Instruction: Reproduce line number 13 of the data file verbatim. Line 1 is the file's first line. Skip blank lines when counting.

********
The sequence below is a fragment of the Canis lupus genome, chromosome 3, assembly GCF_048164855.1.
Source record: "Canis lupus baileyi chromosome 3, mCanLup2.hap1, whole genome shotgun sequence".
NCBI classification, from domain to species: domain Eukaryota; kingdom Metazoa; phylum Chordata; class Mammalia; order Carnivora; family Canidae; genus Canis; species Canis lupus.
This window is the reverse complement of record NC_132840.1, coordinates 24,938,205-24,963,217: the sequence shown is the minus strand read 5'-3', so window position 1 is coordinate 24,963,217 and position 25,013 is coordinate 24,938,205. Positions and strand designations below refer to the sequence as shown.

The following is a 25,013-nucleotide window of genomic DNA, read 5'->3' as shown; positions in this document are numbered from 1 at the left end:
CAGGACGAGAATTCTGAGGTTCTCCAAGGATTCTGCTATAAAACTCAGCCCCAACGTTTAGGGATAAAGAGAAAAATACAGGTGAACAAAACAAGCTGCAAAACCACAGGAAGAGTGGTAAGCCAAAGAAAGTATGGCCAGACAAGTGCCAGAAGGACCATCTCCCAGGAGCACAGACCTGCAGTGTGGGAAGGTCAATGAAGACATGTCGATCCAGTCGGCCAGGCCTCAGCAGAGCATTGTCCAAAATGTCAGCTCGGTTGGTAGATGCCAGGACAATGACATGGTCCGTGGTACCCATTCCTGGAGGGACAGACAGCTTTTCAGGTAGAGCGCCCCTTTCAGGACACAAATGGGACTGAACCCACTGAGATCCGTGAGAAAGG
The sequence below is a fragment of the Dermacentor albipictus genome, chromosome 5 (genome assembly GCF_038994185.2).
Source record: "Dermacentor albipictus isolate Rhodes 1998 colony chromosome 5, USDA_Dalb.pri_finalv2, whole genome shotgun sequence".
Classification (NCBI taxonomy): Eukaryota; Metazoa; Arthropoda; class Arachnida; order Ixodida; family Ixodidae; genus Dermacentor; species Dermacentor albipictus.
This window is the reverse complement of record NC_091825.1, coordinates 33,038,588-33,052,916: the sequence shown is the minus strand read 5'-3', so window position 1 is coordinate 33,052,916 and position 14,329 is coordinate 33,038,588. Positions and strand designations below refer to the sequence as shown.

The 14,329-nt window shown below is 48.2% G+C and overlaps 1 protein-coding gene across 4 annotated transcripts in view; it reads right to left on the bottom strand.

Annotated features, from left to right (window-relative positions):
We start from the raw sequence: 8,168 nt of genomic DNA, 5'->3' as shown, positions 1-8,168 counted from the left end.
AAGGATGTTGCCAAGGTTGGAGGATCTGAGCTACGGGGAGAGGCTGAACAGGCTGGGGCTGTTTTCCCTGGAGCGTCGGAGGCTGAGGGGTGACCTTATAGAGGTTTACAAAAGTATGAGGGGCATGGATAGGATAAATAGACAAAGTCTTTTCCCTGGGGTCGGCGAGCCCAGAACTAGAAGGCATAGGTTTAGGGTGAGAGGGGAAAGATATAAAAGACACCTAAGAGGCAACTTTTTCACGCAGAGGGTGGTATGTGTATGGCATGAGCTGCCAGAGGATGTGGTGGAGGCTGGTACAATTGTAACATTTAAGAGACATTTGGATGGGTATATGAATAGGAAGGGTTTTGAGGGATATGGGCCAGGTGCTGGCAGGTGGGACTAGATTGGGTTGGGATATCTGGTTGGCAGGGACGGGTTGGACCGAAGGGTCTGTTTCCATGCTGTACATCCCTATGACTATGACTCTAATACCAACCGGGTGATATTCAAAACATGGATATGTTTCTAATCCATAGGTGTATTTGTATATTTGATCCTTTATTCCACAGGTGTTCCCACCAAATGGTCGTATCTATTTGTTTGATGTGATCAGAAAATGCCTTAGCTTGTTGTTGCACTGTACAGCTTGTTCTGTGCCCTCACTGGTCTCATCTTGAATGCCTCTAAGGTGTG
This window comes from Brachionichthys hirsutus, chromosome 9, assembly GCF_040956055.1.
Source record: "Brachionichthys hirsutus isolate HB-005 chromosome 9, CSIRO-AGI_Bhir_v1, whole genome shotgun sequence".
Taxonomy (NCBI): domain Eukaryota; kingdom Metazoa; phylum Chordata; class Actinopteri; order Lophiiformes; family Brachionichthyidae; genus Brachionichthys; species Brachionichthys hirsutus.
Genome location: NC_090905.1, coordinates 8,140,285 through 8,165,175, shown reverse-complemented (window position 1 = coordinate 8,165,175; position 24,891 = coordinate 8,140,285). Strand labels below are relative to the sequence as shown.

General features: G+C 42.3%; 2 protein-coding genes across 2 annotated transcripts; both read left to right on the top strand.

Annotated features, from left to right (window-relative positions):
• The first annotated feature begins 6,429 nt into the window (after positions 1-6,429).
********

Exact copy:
We start from the raw sequence: 8,168 nt of genomic DNA, 5'->3' as shown, positions 1-8,168 counted from the left end.